Edwin F. Hale Sr. claimed victory yesterday in his proxy fight to gain control of Baltimore Bancorp, but management refused to concede defeat.
Who actually won won't be known until the middle of next week, when the ballots will be counted.
"There are two big switches that went our way," said Dennis Gingold, an attorney representing Mr. Hale, a 44-year-old trucking and shipping entrepreneur who began the proxy fight in April with the goal of unseating former Chairman Harry L. Robinson, who was indeed ousted by the current board in June.
Mr. Gingold said that three institutional investors that had supported management in Baltimore Bancorp's first round of proxy voting in May threw their support to a Hale-backed bid to expand the company's board of directors in the new vote. He declined to say which institutions switched but said that they hold a total of about 300,000 shares.
Jerome P. Baroch, executive vice president of the Bank of Baltimore's parent company, said that the company didn't know of "any big switches, not anything of any significance" in favor of Mr. Hale's group.
"It's going to be close," said Mr. Baroch, who stopped short of saying management would defeat the motion to expand the board. He said that because ballots in favor of the dissidents' resolution were sent directly to Mr. Hale, the bank doesn't know exactly how much support his group has.
"It's impossible [to predict] because of not seeing large parts of the vote," Mr. Baroch said. "If we don't get a gold card, we don't know if [a shareholder] sent in a green card." Management's ballots, advising a vote against expanding the board, were printed on gold-colored paper. Mr. Hale's ballots were printed on green paper. Each shareholder received a ballot from each side.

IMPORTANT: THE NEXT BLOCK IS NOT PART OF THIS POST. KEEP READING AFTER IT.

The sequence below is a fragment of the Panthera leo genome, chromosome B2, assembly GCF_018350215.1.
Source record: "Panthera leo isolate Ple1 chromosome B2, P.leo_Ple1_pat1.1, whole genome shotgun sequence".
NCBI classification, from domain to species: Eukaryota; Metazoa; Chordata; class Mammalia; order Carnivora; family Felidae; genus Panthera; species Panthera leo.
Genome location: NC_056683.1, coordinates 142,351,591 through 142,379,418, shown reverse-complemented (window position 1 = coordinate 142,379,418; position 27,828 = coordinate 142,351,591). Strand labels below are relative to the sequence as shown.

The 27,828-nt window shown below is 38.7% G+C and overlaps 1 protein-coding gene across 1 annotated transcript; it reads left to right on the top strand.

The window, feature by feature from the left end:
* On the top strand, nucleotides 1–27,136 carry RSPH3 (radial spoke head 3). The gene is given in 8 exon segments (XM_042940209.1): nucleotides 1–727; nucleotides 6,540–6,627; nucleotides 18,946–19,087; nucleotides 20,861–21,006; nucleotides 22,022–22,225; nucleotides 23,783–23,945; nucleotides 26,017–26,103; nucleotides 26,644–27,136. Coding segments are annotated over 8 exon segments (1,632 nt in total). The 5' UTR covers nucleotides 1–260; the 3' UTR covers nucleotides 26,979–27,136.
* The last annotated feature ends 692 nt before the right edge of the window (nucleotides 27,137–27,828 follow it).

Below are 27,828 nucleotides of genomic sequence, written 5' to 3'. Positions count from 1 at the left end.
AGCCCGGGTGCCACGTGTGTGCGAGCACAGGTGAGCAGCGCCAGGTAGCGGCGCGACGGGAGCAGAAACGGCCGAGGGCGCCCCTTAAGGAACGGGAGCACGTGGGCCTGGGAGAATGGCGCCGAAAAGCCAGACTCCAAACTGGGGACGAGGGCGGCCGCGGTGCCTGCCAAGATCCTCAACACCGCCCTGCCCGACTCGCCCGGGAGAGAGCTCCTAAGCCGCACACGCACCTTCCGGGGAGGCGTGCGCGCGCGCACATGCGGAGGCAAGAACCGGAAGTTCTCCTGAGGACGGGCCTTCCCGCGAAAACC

The company closed its shareholder vote yesterday on the proposal to expand the board of directors to 28 seats from 18. If the proposal passes, the 10 new seats will be filled by candidates loyal to Mr. Hale, giving the insurgents a majority.
The vote was the second vote on the resolution this year.
In the round of voting in May, Mr. Hale and his backers won six seats on the existing board, and their motion to expand the board appeared to pass by 970,000 votes. But management went to court, insisting that more than 1 million votes that were counted as abstentions should have been counted as votes against expanding the board.
U.S. District Judge J. Frederick Motz ruled that the disputed ballots were so vaguely worded that there was no way to know how the owners of the shares wanted to vote. He ordered a new vote on the issue.
The election of the six new directors to existing board seats wasn't affected, and Mr. Hale and five supporters took over their seats in June.
The week after Judge Motz's ruling, the board deposed Mr. Robinson and chose Robert F. Comstock to be chairman and chief executive.
Management entered the second campaign knowing that almost everything had to go its way in order to defeat the resolution to expand the board. Both sides said that management was likely to pick up the vote of A. James Clark, a construction company owner who owns more than 212,000 shares and who had contended he voted for Mr. Hale accidentally in the first election.
In a proxy contest, each share counts for one vote, and Baltimore Bancorp has just under 12.8 million shares outstanding.
In order to win, management had to pick up almost all of the disputed votes that were counted as abstentions in the last vote and keep the support of the minority of institutional shareholders who supported management in the first round of voting. Mr. Hale's group said that management fell short of that goal.